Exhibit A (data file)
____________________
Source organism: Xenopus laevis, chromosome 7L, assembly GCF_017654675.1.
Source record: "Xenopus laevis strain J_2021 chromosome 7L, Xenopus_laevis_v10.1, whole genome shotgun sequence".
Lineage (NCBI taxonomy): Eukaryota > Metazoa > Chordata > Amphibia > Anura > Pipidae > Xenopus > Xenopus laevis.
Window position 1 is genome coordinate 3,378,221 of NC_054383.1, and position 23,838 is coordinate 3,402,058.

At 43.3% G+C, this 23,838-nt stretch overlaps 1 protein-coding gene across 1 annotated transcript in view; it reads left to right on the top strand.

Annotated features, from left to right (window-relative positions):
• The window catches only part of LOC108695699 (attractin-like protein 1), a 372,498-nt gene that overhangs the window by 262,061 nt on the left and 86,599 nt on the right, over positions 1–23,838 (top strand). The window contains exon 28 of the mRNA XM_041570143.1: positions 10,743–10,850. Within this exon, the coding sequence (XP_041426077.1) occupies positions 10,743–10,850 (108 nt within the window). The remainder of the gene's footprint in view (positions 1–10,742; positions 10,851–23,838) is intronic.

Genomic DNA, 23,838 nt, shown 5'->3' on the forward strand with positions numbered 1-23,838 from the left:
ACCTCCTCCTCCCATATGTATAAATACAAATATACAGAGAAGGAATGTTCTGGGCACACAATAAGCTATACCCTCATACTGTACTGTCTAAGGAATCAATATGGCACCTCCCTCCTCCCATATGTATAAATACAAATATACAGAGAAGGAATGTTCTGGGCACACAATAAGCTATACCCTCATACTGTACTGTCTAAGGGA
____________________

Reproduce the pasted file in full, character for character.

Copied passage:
Source organism: Xenopus laevis, chromosome 7L, assembly GCF_017654675.1.
Source record: "Xenopus laevis strain J_2021 chromosome 7L, Xenopus_laevis_v10.1, whole genome shotgun sequence".
Lineage (NCBI taxonomy): Eukaryota > Metazoa > Chordata > Amphibia > Anura > Pipidae > Xenopus > Xenopus laevis.
Window position 1 is genome coordinate 3,378,221 of NC_054383.1, and position 23,838 is coordinate 3,402,058.

At 43.3% G+C, this 23,838-nt stretch overlaps 1 protein-coding gene across 1 annotated transcript in view; it reads left to right on the top strand.

Annotated features, from left to right (window-relative positions):
• The window catches only part of LOC108695699 (attractin-like protein 1), a 372,498-nt gene that overhangs the window by 262,061 nt on the left and 86,599 nt on the right, over positions 1–23,838 (top strand). The window contains exon 28 of the mRNA XM_041570143.1: positions 10,743–10,850. Within this exon, the coding sequence (XP_041426077.1) occupies positions 10,743–10,850 (108 nt within the window). The remainder of the gene's footprint in view (positions 1–10,742; positions 10,851–23,838) is intronic.

Genomic DNA, 23,838 nt, shown 5'->3' on the forward strand with positions numbered 1-23,838 from the left:
ACCTCCTCCTCCCATATGTATAAATACAAATATACAGAGAAGGAATGTTCTGGGCACACAATAAGCTATACCCTCATACTGTACTGTCTAAGGAATCAATATGGCACCTCCCTCCTCCCATATGTATAAATACAAATATACAGAGAAGGAATGTTCTGGGCACACAATAAGCTATACCCTCATACTGTACTGTCTAAGGGA